The aim of the Health and Safety at Work Act 1974 (HSWA 1974) was to create a single comprehensive system of regulatory law covering occupationalin Great Britain. HSWA 1974 imposes various general duties upon both employers and employees and its three primary objectives are to:
Employers owe the following duties to their employees:
There are also limited duties owed to persons who are not employees:
There is duty on any person who designs, manufactures, imports or supplies any article for use at work to ensure:
In the early days HSWA 1974 created two governing authorities: The Health and Safety Commission and the Health and Safety Executive.
On April 1st 2008, both authorities were merged to form the Health and Safety Executive (HSE). The idea of the merger was to bring the governing arrangements for both the commission and the executive in line with practice and provide a more robust governing framework. The HSE performs its functions on behalf of the Crown. Its main role and functions include:
It is the duty and responsibility of the HSE to make adequate arrangements for the enforcement of health and safety legislation. The Secretary of State has the power to establish provisions that allow other authorities or bodies (e.g., local authorities) to take responsibility for health and safety enforcement. There is a duty on both the HSE and the local authority to ensure that:
Section 20 of HSWA 1974 provides inspectors with a wide range of powers to ensure health and safety legislation is complied with. Inspectors have the power to:
Inspectors are authorised to serve Improvement and Prohibition Notices on persons who they believe are breaching HSWA 1974. Both types of notices may be served without resorting to criminal proceedings so long as the individual complies. However, failure to comply with either notice is a.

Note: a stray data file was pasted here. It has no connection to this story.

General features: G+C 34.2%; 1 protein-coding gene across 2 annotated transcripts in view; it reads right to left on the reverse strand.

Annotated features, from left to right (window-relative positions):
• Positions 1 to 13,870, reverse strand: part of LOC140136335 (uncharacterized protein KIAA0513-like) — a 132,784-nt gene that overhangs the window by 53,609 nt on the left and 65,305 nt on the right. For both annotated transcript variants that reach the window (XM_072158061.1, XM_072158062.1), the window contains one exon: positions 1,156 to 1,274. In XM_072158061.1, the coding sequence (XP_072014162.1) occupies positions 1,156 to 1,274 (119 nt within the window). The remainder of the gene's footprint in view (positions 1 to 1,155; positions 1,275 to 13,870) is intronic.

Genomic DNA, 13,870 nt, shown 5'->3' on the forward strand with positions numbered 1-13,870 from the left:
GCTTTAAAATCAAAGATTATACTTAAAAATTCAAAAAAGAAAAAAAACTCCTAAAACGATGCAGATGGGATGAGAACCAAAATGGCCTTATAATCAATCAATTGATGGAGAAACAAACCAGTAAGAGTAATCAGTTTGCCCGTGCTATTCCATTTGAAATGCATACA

Section 21 gives an inspector the power to issue an Improvement Notice on an individual who is breaching or has breached one or more of the relevant statutory provisions. The notice must state the reasons why the inspector has issued the notice, require the person to remedy the breach or the matters occasioning it; specify the period for compliance (which should be not less than 21 days from the date of service of the notice) and that they have the right to appeal.
Section 22 gives an inspector the power to issue a Prohibition Notice on an individual who carries out activities which may involve a risk of serious injury at work to another. A prohibition notice must:
Anyone served with a notice may appeal to an. Where Improvement Notices are concerned, instigating the process of an appeal will suspend the operation of the notice until the appeal is finally disposed of. In the case of a Prohibition Notice, instigating an appeal does not automatically suspend its operation. The appellant may, however, apply to the employment tribunal for a direction suspending operation of the notice until the appeal is heard. The tribunal has the power to cancel or affirm the notice. If the tribunal affirms the notice, they may do so in its original form or modify it as it thinks fit.
Nicola is a dual qualified journalist and non-practising solicitor. She is a legal journalist, editor and author with more than 20 years' experience writing about the law.
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